A sixty year old male was referred to us for percutaneous transvenous mitral commissurotomy, with six months history of exertional dyspnoea New York Heart Association (NYHA) class III. Patient was a diabetic, hypertensive, dyslipidaemic and a smoker. Clinically, he was found to have loud S1 with opening snap followed by mid-diastolic murmur at apex while rest of clinical examination was unremarkable. Electrocardiogram (ECG) showed sinus rhythm with rate of 80 b/min, left atrial enlargement, otherwise within normal limits, X-Ray chest showed signs of left atrial enlargement. Transthoracic echocardiography showed dilated left atrium with no thrombus, moderate to severe mitral valve stenosis, mitral valve area on planimetry and pressure half time was 1 cm2 and 1.2 cm2 respectively with pulmonary artery hypertension. Wilkins echocardiographic score was 6 (thickening 2, mobility 2, subvalvular apparatus 1 and calcification 1), normal left ventricular systolic function, no mitral regurgitation and normal other valves.
As the patient had multiple coronary artery disease risk factors and his age was 60 years, it was planned to go for diagnostic coronary angiogram first. His coronary angiogram showed two severe lesions in proximal segment of left anterior descending artery (LAD) one of them involving the ostium as shown in Figure-1.
Treatment options were discussed with the patient and it was decided to go for balloon mitral commissurotomy (PTMC) and coronary stenting in the same sitting. So after two days the procedure was performed. First LAD lesion was stented with Cypher 3.5 x 33mm (Johnson & Johnson), the procedure was successful without complications as shown in Figure-2.
PTMC was started, after getting haemodynamic data, atrial sepstotomy was done through right femoral (venous) approach, keeping the PTMC wire at LV apex mitral valve was dilated with 14x14 mm balloons (Bonhoeffer Multi-Track system) and haemodynamic data was recorded as shown in Figure-3.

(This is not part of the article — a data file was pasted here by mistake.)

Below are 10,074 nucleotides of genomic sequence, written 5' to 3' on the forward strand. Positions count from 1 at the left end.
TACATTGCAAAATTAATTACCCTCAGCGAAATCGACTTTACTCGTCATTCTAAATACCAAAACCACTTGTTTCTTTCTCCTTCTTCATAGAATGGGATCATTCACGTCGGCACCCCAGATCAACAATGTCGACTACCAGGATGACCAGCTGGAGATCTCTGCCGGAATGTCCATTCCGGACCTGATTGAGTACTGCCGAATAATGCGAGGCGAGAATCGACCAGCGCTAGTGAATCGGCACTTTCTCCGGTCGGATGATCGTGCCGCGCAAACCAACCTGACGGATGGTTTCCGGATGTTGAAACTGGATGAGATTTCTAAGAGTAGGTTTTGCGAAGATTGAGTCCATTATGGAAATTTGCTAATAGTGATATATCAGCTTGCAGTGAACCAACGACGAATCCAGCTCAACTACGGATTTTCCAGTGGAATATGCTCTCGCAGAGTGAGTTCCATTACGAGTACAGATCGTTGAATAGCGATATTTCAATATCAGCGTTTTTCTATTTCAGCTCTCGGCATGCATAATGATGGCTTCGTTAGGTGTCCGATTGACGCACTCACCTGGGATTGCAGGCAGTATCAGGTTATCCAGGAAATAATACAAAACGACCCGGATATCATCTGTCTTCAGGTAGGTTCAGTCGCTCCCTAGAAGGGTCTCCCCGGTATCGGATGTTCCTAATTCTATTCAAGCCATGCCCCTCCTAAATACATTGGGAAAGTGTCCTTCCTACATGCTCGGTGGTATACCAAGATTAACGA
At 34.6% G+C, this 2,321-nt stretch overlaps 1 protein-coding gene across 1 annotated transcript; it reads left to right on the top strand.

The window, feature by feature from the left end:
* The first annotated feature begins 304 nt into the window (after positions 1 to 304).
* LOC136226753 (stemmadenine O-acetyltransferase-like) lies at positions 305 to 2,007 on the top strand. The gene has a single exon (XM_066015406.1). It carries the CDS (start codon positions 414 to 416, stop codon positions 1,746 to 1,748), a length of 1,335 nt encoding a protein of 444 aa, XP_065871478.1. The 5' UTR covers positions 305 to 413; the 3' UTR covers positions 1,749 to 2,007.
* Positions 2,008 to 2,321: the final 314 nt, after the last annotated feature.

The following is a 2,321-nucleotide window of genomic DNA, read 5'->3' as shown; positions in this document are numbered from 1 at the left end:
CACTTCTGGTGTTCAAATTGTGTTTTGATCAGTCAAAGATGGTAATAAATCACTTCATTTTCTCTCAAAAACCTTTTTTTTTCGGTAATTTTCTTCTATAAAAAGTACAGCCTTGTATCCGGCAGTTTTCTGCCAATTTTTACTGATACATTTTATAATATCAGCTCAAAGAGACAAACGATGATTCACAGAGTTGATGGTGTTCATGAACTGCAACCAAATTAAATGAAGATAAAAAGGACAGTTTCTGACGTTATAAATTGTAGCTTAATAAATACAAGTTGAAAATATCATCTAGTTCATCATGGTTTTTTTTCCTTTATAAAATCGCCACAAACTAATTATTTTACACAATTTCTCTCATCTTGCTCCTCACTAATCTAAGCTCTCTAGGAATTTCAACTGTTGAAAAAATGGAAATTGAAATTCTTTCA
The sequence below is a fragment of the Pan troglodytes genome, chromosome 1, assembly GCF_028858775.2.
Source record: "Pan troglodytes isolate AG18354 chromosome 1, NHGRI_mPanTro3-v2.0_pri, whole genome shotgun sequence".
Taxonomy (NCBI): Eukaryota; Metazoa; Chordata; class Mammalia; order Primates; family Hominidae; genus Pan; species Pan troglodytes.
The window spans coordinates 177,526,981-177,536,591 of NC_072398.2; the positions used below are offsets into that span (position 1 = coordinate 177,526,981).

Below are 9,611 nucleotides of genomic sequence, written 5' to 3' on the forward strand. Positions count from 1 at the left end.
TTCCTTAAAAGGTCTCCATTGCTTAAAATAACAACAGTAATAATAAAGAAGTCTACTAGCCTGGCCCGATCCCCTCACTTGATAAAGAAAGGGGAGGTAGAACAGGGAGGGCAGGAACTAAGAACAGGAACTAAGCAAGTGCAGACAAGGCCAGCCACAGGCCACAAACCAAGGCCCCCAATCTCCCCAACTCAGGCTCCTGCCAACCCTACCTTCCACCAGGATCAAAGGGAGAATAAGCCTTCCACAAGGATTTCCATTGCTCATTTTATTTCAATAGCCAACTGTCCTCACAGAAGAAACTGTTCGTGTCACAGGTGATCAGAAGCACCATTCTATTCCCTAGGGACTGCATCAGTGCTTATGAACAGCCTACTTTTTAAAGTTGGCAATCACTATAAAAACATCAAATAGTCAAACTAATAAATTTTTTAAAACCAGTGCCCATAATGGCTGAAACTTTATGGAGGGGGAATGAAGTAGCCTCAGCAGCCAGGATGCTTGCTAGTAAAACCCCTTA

This procedure ended successfully without complications, but during shifting to coronary care unit (CCU) the patient became haemodynamically, unstable, emergency echocardiography showed collection of fluid around the heart with signs of cardiac tamponade so pericardiocentesis was done immediately and patient recovered, systolic blood pressure raised to 110 mmHg. Shots of left coronary system were taken to see the patency of stent, which was patent.
Patient was shifted to CCU with pig tail catheter placed in pericardial cavity, where repeated echocardiography showed no sign of reaccumulation. On 4th day echocardiography showed mild mitral stenosis and mitral valve area increased to 1.9 cm2, no mitral regurgitation and minimal pericardial effusion at Left Ventrucular (LV) apex. Patient remained stable and was discharged on medical treatment including dual antiplatelet and statins with prophylaxis of rheumatic fever. The patient was followed up for three months. He is doing well and recent echocardiogram showed mild mitral stenosis with normal left ventricular function.